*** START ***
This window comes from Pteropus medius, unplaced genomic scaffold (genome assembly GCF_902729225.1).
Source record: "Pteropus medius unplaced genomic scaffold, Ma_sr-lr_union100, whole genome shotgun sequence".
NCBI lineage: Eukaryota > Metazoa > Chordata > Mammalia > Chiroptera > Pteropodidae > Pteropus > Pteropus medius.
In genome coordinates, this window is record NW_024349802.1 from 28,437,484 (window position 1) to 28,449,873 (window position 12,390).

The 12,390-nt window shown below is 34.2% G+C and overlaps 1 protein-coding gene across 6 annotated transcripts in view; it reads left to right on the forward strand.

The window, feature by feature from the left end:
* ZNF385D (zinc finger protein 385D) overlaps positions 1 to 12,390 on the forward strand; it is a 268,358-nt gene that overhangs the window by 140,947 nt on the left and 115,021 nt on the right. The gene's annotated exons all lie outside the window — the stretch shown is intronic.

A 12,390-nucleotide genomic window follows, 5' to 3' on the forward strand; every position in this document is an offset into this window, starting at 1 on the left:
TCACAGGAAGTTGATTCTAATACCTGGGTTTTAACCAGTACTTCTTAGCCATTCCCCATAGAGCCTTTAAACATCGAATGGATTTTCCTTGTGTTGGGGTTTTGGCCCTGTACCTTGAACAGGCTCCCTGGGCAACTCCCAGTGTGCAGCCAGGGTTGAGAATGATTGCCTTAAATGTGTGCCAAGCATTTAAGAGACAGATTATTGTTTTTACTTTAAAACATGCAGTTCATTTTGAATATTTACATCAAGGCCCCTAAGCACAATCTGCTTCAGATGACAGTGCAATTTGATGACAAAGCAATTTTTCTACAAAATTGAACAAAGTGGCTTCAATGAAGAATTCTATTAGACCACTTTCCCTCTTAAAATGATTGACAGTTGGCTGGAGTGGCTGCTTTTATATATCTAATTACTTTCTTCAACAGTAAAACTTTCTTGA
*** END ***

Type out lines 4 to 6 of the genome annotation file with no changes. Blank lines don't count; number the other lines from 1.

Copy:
In genome coordinates, this window is record NW_024349802.1 from 28,437,484 (window position 1) to 28,449,873 (window position 12,390).

The 12,390-nt window shown below is 34.2% G+C and overlaps 1 protein-coding gene across 6 annotated transcripts in view; it reads left to right on the forward strand.

The window, feature by feature from the left end: